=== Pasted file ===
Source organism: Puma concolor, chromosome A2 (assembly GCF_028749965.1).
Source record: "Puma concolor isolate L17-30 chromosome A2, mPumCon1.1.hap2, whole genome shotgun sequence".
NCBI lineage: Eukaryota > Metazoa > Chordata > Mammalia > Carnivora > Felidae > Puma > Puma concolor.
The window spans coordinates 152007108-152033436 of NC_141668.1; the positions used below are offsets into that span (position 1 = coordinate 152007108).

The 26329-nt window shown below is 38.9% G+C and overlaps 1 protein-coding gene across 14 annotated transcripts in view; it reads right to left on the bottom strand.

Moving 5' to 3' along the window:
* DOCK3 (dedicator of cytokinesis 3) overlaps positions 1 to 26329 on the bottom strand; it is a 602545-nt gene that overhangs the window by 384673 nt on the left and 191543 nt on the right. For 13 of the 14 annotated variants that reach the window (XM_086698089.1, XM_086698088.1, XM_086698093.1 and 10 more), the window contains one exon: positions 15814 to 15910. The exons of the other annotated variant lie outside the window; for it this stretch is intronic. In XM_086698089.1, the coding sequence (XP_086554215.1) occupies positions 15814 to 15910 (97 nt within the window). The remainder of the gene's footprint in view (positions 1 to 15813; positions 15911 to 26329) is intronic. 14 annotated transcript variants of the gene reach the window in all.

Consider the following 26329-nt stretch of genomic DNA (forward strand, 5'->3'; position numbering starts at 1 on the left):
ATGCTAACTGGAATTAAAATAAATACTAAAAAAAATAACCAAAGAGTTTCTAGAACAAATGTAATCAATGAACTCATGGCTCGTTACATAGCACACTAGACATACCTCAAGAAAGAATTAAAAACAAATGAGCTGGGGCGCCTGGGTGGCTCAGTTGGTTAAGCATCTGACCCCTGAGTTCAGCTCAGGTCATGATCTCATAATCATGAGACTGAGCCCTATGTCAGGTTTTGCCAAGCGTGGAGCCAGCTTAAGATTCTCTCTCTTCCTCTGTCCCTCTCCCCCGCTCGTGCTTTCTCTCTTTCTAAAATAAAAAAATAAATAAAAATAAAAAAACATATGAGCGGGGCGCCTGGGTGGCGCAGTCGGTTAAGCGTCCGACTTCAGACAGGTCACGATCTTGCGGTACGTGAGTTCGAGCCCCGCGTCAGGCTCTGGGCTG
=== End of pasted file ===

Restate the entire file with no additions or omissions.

Source organism: Puma concolor, chromosome A2 (assembly GCF_028749965.1).
Source record: "Puma concolor isolate L17-30 chromosome A2, mPumCon1.1.hap2, whole genome shotgun sequence".
NCBI lineage: Eukaryota > Metazoa > Chordata > Mammalia > Carnivora > Felidae > Puma > Puma concolor.
The window spans coordinates 152007108-152033436 of NC_141668.1; the positions used below are offsets into that span (position 1 = coordinate 152007108).

The 26329-nt window shown below is 38.9% G+C and overlaps 1 protein-coding gene across 14 annotated transcripts in view; it reads right to left on the bottom strand.

Moving 5' to 3' along the window:
* DOCK3 (dedicator of cytokinesis 3) overlaps positions 1 to 26329 on the bottom strand; it is a 602545-nt gene that overhangs the window by 384673 nt on the left and 191543 nt on the right. For 13 of the 14 annotated variants that reach the window (XM_086698089.1, XM_086698088.1, XM_086698093.1 and 10 more), the window contains one exon: positions 15814 to 15910. The exons of the other annotated variant lie outside the window; for it this stretch is intronic. In XM_086698089.1, the coding sequence (XP_086554215.1) occupies positions 15814 to 15910 (97 nt within the window). The remainder of the gene's footprint in view (positions 1 to 15813; positions 15911 to 26329) is intronic. 14 annotated transcript variants of the gene reach the window in all.

Consider the following 26329-nt stretch of genomic DNA (forward strand, 5'->3'; position numbering starts at 1 on the left):
ATGCTAACTGGAATTAAAATAAATACTAAAAAAAATAACCAAAGAGTTTCTAGAACAAATGTAATCAATGAACTCATGGCTCGTTACATAGCACACTAGACATACCTCAAGAAAGAATTAAAAACAAATGAGCTGGGGCGCCTGGGTGGCTCAGTTGGTTAAGCATCTGACCCCTGAGTTCAGCTCAGGTCATGATCTCATAATCATGAGACTGAGCCCTATGTCAGGTTTTGCCAAGCGTGGAGCCAGCTTAAGATTCTCTCTCTTCCTCTGTCCCTCTCCCCCGCTCGTGCTTTCTCTCTTTCTAAAATAAAAAAATAAATAAAAATAAAAAAACATATGAGCGGGGCGCCTGGGTGGCGCAGTCGGTTAAGCGTCCGACTTCAGACAGGTCACGATCTTGCGGTACGTGAGTTCGAGCCCCGCGTCAGGCTCTGGGCTG